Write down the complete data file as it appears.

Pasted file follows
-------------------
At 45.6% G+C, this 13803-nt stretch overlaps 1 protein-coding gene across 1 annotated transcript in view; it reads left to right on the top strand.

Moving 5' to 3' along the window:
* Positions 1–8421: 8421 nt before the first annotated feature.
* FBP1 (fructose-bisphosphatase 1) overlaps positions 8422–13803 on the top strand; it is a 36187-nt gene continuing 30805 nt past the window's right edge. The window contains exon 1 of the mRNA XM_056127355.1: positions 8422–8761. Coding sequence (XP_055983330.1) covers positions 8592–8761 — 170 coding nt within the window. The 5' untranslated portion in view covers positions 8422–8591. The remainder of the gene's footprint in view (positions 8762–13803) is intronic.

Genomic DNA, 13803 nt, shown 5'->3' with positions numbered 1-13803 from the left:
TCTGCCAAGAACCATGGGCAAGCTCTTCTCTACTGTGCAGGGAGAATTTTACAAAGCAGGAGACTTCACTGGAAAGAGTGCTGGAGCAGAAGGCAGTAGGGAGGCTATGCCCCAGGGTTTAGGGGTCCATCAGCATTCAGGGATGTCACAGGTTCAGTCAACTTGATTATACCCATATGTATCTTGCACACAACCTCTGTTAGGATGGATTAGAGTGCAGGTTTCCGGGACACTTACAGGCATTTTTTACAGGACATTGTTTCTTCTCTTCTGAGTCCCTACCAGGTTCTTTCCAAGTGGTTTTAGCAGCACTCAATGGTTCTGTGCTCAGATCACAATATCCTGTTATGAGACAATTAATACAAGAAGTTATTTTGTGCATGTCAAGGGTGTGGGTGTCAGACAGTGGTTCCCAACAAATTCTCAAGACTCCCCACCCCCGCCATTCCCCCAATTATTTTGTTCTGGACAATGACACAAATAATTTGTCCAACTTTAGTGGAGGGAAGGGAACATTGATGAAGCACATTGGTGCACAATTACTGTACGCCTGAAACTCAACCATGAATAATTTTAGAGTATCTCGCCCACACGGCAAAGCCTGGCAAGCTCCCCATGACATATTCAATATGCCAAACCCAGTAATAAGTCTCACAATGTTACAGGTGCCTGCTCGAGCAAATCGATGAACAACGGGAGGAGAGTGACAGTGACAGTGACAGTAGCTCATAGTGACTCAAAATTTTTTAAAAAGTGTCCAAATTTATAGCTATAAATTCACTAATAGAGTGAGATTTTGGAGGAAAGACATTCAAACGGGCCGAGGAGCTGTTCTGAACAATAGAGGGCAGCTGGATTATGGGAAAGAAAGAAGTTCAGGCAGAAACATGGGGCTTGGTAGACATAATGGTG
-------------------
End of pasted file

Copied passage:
At 45.6% G+C, this 13803-nt stretch overlaps 1 protein-coding gene across 1 annotated transcript in view; it reads left to right on the top strand.

Moving 5' to 3' along the window:
* Positions 1–8421: 8421 nt before the first annotated feature.
* FBP1 (fructose-bisphosphatase 1) overlaps positions 8422–13803 on the top strand; it is a 36187-nt gene continuing 30805 nt past the window's right edge. The window contains exon 1 of the mRNA XM_056127355.1: positions 8422–8761. Coding sequence (XP_055983330.1) covers positions 8592–8761 — 170 coding nt within the window. The 5' untranslated portion in view covers positions 8422–8591. The remainder of the gene's footprint in view (positions 8762–13803) is intronic.

Genomic DNA, 13803 nt, shown 5'->3' with positions numbered 1-13803 from the left:
TCTGCCAAGAACCATGGGCAAGCTCTTCTCTACTGTGCAGGGAGAATTTTACAAAGCAGGAGACTTCACTGGAAAGAGTGCTGGAGCAGAAGGCAGTAGGGAGGCTATGCCCCAGGGTTTAGGGGTCCATCAGCATTCAGGGATGTCACAGGTTCAGTCAACTTGATTATACCCATATGTATCTTGCACACAACCTCTGTTAGGATGGATTAGAGTGCAGGTTTCCGGGACACTTACAGGCATTTTTTACAGGACATTGTTTCTTCTCTTCTGAGTCCCTACCAGGTTCTTTCCAAGTGGTTTTAGCAGCACTCAATGGTTCTGTGCTCAGATCACAATATCCTGTTATGAGACAATTAATACAAGAAGTTATTTTGTGCATGTCAAGGGTGTGGGTGTCAGACAGTGGTTCCCAACAAATTCTCAAGACTCCCCACCCCCGCCATTCCCCCAATTATTTTGTTCTGGACAATGACACAAATAATTTGTCCAACTTTAGTGGAGGGAAGGGAACATTGATGAAGCACATTGGTGCACAATTACTGTACGCCTGAAACTCAACCATGAATAATTTTAGAGTATCTCGCCCACACGGCAAAGCCTGGCAAGCTCCCCATGACATATTCAATATGCCAAACCCAGTAATAAGTCTCACAATGTTACAGGTGCCTGCTCGAGCAAATCGATGAACAACGGGAGGAGAGTGACAGTGACAGTGACAGTAGCTCATAGTGACTCAAAATTTTTTAAAAAGTGTCCAAATTTATAGCTATAAATTCACTAATAGAGTGAGATTTTGGAGGAAAGACATTCAAACGGGCCGAGGAGCTGTTCTGAACAATAGAGGGCAGCTGGATTATGGGAAAGAAAGAAGTTCAGGCAGAAACATGGGGCTTGGTAGACATAATGGTG